Michael Vick did what he needed to do. Mainly, he took care of the ball, made plays with his legs in the first half, threw for one touchdown and threw a great block on another. If I could fault him on anything it would be not targeting Antonio Brown more.
Although I have to say Antonio Brown didn’t have one of his best games. He did something you seldom see—let a touchdown pass go through his hands. On the other hand he had a monster punt return during overtime which he might have taken to the house for the win if he hadn’t dropped it when fielding it. Nonetheless for a moment I think we all held our breaths and hoped this was the game. I’m just surprised he let all those Ravens catch up to him.
Le’Veon Bell also did his job. (Bob Labriola has named him the Digest Player of the Week.) He ran for 129 hard-fought yards, averaging almost six yards per carry (5.86) and had seven receptions for another 21 yards. (Ironically, Bell’s average per carry was substantially more that the average for all offensive plays, including his runs—4.2 yards each.) He was, in short, just what we hoped to see.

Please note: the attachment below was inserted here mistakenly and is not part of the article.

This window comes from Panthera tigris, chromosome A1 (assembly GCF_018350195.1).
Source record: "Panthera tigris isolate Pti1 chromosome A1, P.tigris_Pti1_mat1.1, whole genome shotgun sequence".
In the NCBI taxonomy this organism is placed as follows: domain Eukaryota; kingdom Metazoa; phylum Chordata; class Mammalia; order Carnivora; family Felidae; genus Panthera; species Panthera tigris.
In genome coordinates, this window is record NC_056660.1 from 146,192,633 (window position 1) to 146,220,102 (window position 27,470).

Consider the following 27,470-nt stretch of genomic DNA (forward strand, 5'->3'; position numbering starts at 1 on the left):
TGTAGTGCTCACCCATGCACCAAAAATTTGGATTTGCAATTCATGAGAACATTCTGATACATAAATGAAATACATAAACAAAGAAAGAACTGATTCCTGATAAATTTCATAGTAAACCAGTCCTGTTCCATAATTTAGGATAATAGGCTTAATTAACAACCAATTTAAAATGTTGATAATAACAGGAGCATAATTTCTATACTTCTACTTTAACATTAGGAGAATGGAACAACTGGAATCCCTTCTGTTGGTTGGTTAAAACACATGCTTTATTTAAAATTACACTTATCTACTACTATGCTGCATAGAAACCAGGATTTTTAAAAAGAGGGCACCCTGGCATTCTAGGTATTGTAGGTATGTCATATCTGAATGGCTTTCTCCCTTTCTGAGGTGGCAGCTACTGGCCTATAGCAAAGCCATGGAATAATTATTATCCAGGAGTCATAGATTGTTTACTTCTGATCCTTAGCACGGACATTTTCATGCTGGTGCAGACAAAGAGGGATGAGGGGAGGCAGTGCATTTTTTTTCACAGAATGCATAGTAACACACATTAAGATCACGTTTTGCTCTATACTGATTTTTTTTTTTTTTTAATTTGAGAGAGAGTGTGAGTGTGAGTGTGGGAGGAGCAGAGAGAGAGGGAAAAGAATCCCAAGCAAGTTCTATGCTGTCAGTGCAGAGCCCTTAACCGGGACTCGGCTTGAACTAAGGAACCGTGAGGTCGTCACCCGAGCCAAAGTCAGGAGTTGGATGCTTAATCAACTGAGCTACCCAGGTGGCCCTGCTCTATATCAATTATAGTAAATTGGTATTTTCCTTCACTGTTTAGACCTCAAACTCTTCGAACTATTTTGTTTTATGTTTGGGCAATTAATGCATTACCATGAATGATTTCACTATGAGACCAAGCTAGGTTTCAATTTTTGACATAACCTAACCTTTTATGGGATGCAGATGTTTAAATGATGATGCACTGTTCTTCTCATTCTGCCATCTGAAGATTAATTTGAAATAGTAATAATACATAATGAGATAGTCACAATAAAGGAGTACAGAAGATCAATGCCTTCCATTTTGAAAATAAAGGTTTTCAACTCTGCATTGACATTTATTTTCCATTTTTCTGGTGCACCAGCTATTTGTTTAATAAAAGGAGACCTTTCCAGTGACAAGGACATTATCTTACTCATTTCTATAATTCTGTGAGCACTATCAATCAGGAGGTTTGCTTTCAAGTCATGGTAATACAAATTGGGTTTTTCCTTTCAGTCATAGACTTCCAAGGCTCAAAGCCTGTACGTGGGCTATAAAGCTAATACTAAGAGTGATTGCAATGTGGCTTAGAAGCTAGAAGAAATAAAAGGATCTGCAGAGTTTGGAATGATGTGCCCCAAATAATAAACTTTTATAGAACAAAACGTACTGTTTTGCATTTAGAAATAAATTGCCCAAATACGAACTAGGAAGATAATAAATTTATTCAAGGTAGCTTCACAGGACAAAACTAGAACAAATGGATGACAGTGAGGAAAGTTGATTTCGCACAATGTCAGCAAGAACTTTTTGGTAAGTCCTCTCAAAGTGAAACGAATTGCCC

Brown’s 5 receptions/50 yards streak is over, and in some ways I think we can all be happy to see that slip quietly into the night. He did have five receptions, but only gained 42 yards on them. The TD pass would have pushed it over 50. Just sayin’, AB…
And really, what should we have expected? The Ravens came into Heinz Field determined not to start the season 0 and 4. And yet they could easily have left that way. One of the two missed field goals would have done it. It looks like I’m going to have to write that “kicker losing his confidence” article. That is, unless Mike Tomlin has lost his confidence in Josh Scobee and hands him a pink slip. It’s easy to see that the Patriots game was unlikely to be won even if those two missed kicks had been made. This loss appears to be a direct result of those bad kicks.